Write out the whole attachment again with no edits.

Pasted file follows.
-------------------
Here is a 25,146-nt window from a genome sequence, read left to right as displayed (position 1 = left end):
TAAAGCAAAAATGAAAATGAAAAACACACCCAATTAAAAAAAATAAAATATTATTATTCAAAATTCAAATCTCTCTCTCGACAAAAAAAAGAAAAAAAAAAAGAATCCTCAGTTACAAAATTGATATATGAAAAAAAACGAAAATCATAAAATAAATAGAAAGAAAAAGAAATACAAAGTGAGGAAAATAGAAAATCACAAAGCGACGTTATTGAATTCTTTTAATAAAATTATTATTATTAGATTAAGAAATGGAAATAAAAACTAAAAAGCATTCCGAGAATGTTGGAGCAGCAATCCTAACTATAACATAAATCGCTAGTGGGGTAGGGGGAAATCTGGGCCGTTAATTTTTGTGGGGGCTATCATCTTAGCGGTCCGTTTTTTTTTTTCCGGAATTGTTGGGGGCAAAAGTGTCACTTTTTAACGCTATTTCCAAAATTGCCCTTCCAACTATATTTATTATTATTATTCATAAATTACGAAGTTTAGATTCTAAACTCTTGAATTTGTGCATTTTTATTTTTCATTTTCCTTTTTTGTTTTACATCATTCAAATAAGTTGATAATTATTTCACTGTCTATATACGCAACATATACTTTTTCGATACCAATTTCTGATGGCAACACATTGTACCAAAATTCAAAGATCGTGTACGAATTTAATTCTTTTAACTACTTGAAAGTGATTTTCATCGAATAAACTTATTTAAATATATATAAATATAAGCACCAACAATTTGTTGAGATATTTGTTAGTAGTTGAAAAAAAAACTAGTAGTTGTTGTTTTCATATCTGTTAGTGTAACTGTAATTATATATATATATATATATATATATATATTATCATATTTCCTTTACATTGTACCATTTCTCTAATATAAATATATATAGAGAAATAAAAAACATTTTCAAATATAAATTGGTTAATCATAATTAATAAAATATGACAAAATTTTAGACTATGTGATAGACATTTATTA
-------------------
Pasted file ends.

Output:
Here is a 25,146-nt window from a genome sequence, read left to right as displayed (position 1 = left end):
TAAAGCAAAAATGAAAATGAAAAACACACCCAATTAAAAAAAATAAAATATTATTATTCAAAATTCAAATCTCTCTCTCGACAAAAAAAAGAAAAAAAAAAAGAATCCTCAGTTACAAAATTGATATATGAAAAAAAACGAAAATCATAAAATAAATAGAAAGAAAAAGAAATACAAAGTGAGGAAAATAGAAAATCACAAAGCGACGTTATTGAATTCTTTTAATAAAATTATTATTATTAGATTAAGAAATGGAAATAAAAACTAAAAAGCATTCCGAGAATGTTGGAGCAGCAATCCTAACTATAACATAAATCGCTAGTGGGGTAGGGGGAAATCTGGGCCGTTAATTTTTGTGGGGGCTATCATCTTAGCGGTCCGTTTTTTTTTTTCCGGAATTGTTGGGGGCAAAAGTGTCACTTTTTAACGCTATTTCCAAAATTGCCCTTCCAACTATATTTATTATTATTATTCATAAATTACGAAGTTTAGATTCTAAACTCTTGAATTTGTGCATTTTTATTTTTCATTTTCCTTTTTTGTTTTACATCATTCAAATAAGTTGATAATTATTTCACTGTCTATATACGCAACATATACTTTTTCGATACCAATTTCTGATGGCAACACATTGTACCAAAATTCAAAGATCGTGTACGAATTTAATTCTTTTAACTACTTGAAAGTGATTTTCATCGAATAAACTTATTTAAATATATATAAATATAAGCACCAACAATTTGTTGAGATATTTGTTAGTAGTTGAAAAAAAAACTAGTAGTTGTTGTTTTCATATCTGTTAGTGTAACTGTAATTATATATATATATATATATATATATATATTATCATATTTCCTTTACATTGTACCATTTCTCTAATATAAATATATATAGAGAAATAAAAAACATTTTCAAATATAAATTGGTTAATCATAATTAATAAAATATGACAAAATTTTAGACTATGTGATAGACATTTATTA